Arts and Entertainment

Wild Things not wild enough even for its youngest audience

By Alex Frail
Published: November 2009

How do you turn a beloved children’s book about ten sentences long, into a feature-length film?

Director Spike Jonze had this challenge when transforming Maurice Sendak’s classic book Where the Wild Things Are into a live action movie.

The movie offers much from the beginning, prolonging the protagonist’s journey to where the wild things live. The audience learns that Max, the imaginative and mischievous main character, played by the promising Max Records, feels secluded from his family as his mother tries to begin a new relationship, and his sister delves into the world of adolescence.

The real world sequences are surprisingly the most enjoyable moments. When Max first meets the wild things, the movie starts to grow stale.

From the get go, it doesn’t seem that Jonze really knew what audience he was targeting, if any at all. Some scenes are too deep for children to grasp, while others are so simplistic that adults will want to tear their hair out. Furthermore, the wild things are rather violent, as they demolish everything when angered. Violence is often present in children’s films, but several scenes in this movie threaten to cross the line.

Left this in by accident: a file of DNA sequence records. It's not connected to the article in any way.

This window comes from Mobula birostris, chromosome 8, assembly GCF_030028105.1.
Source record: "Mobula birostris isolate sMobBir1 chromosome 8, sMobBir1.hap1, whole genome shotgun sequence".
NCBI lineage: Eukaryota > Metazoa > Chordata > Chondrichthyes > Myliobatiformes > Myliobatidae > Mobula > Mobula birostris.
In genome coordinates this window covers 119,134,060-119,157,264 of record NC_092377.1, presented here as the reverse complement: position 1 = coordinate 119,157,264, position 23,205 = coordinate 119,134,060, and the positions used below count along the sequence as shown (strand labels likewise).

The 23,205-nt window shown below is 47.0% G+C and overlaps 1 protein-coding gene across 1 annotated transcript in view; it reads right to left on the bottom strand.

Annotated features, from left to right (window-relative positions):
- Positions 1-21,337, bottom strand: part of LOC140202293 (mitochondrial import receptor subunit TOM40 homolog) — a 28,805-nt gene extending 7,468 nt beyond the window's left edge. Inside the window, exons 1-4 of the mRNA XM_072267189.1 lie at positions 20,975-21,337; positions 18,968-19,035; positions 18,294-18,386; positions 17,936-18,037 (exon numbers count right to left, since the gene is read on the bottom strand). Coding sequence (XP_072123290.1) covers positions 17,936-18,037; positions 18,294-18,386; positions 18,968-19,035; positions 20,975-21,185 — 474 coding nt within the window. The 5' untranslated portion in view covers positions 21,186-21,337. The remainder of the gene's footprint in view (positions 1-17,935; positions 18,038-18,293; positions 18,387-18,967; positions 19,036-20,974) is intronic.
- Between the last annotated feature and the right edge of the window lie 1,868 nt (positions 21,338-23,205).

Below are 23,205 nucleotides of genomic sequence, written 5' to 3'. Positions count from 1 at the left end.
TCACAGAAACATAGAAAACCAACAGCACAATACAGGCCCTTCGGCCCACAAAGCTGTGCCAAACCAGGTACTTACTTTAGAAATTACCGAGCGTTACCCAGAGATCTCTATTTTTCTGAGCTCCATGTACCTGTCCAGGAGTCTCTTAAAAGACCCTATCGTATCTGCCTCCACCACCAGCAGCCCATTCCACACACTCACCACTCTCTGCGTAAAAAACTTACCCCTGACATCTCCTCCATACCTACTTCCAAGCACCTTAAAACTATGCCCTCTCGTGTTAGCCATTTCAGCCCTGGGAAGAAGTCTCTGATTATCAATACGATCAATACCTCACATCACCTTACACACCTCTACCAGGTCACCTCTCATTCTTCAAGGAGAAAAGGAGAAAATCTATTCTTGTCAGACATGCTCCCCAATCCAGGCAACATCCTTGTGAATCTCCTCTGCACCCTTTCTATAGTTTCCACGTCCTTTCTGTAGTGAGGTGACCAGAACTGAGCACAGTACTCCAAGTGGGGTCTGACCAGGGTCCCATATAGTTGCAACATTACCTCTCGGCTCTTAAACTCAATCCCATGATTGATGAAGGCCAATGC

During Max’s trip to the island, the film’s inconsistency rages. The scenes rapidly dart from violent to boring to meaningful to pointless. Here and there, the movie offered funny moments, but more often than not, it tries your patience.

Since the film is based off of such a concise book, the writers improvised to draw out the length. Unfortunately the poor translation from text to screen is blatantly obvious, and drawn out sequences last for what seems to be a life time, and the middle hour or so of the movie could have been condensed into thirty or forty minutes. After, though, the momentum picked up and suddenly, “Wild Things becomes sensitive and touching.

There are moments in which the movie soars over the top, and then in the next moment, you’re wondering when it’ll get back on its feet.

I have nothing wrong with a movie without action, but to be a succesful movie, there must be true depth and meaning during the tranquil scenes. Where the Wild Things Are jabs at this, but misses narrowly.

It’s a shame that Where the Wild Things Are isn’t as lovable as its germ. The movie requires patience, something many viewers are not willing to give nowadays.

However, the movie has its moments, spitting out humorous remarks and boasting visionary graphics.

Max’s time with the wild things mirrors his life at home. Carol, the outspoken wild thing, shares Max’s short fuse and temper while Alexander, a quiet goat, reflects Max’s seclusion from the rest of his world, etc.

Even amidst its obvious flaws, Jonze’s adaptation might grow on you. His version is not as amazing or memorable as other book-to-movie adaptations, such as Harry Potter or The Lord of the Rings. It might just be one of those adaptations that was made because there was a classic book lying around, and Hollywood couldn’t think of another movie to make.

Read more

Like it? Share it!


Copyright © Denebola | The Official School Newspaper of Newton South High School | 140 Brandeis Road, Newton, MA 02459.
Site designed by Chenzhe Cao.